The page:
Dreams of Rivers and Seas by Tim Parks
|Dreams of Rivers and Seas by Tim Parks|
|Category: Literary Fiction|
|Reviewer: Lesley Mason|
|Summary: When John is abruptly notified of his father's death, he goes to Delhi to comfort his mother – who clearly is not seeking comfort. Meanwhile a hopeful writer has plans to write a biography the family do not wish to see. Present lives become entangled as the past unravels. The whole is set against the teeming backdrop of modern India, which is portrayed as vast and strange, but not necessarily exotic or romantic.|
|Buy? Yes||Borrow? Yes|
|Pages: 448||Date: July 2009|
John James is a research student based in London, working on ways to attack (or prevent) TB at the molecular level. This is the only way science can be done these days he insists. The sum of knowledge is too great for any one individual to understand. Teamwork and specialism is all.
He is in love, he thinks, maybe, with Elaine an aspiring actress. They are, obviously, penniless, reliant on the allowance from his parents.
Then his mother, Helen, phones from Delhi. Your father died this morning. And he finds himself on the first available flight, for a funeral to take place the day following his arrival.
And he finds his mother as self-contained as ever. She continues her work at the clinic. The cremation ceremony she has organised is minimal, not to say abrupt. Clearly she feels her son has no part to play in whatever grieving she may or may not need to do.
As they leave the crematorium, the family and few friends are accosted by an American journalist. Paul Rogers wants to write a biography of John's father, Albert James: an allegedly brilliant anthropologist, who appears to have achieved little real success beyond the realms of eccentric academia.
Helen will have nothing to do with the project, but whether her reasons are to do with the uncertain circumstances of her husband's death, or because of what might be found out about his life are unclear. Why would she not allow her son to see his father's body, for instance? Why instead of allowing him to accompany her to scatter the ashes, is he sent on a pointless excursion to more famous tombs?
Back in London, John receives a letter his father wrote just a few days before he died. A strange letter in which he speaks of being plagued, perhaps blessed, by dreams of rivers and seas. The letter is strange enough to tear John away from his lover, away from his work and back to Delhi… but not, specifically, back to his mother.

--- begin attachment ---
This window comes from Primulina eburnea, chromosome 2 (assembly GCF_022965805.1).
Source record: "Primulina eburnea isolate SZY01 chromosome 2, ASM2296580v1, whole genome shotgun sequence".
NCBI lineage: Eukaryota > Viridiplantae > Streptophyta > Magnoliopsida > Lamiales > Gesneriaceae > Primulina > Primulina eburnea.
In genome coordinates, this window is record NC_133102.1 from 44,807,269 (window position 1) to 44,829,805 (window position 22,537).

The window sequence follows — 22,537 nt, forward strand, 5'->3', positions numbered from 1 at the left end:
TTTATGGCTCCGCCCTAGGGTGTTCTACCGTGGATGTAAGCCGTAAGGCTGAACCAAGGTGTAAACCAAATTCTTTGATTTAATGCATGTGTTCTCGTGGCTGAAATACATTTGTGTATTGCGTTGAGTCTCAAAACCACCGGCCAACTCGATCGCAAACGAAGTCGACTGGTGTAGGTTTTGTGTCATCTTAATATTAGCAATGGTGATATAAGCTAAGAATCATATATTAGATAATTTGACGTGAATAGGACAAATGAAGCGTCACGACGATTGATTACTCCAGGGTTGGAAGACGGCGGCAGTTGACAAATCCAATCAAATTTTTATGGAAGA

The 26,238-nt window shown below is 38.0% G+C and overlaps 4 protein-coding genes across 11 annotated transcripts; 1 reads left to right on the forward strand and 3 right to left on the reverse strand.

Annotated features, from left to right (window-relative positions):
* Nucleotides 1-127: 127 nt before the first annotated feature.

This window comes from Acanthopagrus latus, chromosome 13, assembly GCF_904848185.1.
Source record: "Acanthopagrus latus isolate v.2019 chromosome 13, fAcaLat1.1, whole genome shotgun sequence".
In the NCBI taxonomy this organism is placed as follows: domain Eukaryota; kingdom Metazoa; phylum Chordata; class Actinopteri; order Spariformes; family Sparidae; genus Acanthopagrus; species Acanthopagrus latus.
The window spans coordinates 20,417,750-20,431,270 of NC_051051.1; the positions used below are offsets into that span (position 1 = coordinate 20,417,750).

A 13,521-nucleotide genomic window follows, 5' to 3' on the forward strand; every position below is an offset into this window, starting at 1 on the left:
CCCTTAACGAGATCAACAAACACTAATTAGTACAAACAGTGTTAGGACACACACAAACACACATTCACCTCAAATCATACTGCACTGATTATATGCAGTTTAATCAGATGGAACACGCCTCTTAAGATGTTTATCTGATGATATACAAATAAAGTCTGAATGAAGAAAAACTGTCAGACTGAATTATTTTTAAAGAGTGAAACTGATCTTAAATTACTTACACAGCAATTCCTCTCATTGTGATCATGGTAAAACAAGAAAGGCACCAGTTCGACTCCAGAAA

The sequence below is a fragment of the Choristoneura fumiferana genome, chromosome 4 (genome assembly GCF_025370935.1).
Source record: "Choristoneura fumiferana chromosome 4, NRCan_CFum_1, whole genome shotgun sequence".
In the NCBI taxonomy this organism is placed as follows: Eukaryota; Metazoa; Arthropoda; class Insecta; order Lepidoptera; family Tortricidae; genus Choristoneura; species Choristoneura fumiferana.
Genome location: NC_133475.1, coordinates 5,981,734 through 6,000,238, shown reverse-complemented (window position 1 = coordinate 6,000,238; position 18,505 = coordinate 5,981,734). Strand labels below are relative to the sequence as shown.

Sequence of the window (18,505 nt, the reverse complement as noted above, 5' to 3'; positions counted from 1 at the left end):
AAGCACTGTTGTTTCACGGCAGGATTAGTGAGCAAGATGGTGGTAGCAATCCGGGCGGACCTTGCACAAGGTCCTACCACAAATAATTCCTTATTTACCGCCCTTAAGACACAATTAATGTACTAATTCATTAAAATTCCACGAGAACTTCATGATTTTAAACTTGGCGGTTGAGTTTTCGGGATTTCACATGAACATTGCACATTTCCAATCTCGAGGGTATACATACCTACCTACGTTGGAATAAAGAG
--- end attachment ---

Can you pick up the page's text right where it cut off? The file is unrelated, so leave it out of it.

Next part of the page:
Thus begins a tale of the unravelling of family truths and untruths. Albert and Helen's story is that of the perfect marriage that sustained them through lives in the remotest, most dangerous places on earth. John's is the story of the isolated (unwanted?) child who neither bound his parents together nor drove them apart, but rather appears to have been a total insignificance in their lives.
Sidelines include the relationships that both Helen and Albert had with their own families… a Sikh friend's daughter running away from the prospect of a marriage… actress Elaine's own rebellion against parents who feel she should have a proper job. All of it revolving around people who have eschewed convention to make their own way in the world… as though we cannot do so within conventions.
Meanwhile, Helen becomes ever more involved with the journalist. Insisting that she does not want the book to be written, she clings to its putative writer, perhaps as one final link to her late husband, one last recognition that he really was as good as she thought. Or maybe for different reasons entirely.
Delhi is more than a backdrop for this totally engrossing novel; it is almost a character in its own right. This modern portrait of India shows a place clutching tenaciously to its conventions and traditions whilst, seemingly, nevertheless to live inside, outside and around them. Perhaps it has always been a strange place for free-thinking westerners to seek clarity and identity – but now even more so as the young Indians themselves are as confused and wilful as adolescents anywhere. The sights and sounds and smells of the capital don't so much assault the senses through Parks' writing as seep through them…permeating slowly.
At its centre Dreams… is a mystery story. It is a question of what happened and why and he manages to maintain suspense by never totally delineating the relationships between the characters. We are given clues and left to surmise… and as often happens in life, the suppositions made within families and close-knit circles are scarcely ever the correct ones.
The book has a kind of elegance that is hard to define. It flows easily, whilst being deceptively simple. There are passages that try to blind with science when talking of Albert's work – but grasp that these are intentionally obtuse (or is the word abstruse?) and they are easy to skip over. Understanding them is not remotely necessary. The remainder is driven by the interactions of worldly characters all of whom are searching for something.
I'd like to thank the publishers for sending a copy to The Bookbag.
You can read more book reviews or buy Dreams of Rivers and Seas by Tim Parks at Amazon.co.uk.
You can read more book reviews or buy Dreams of Rivers and Seas by Tim Parks at Amazon.com.
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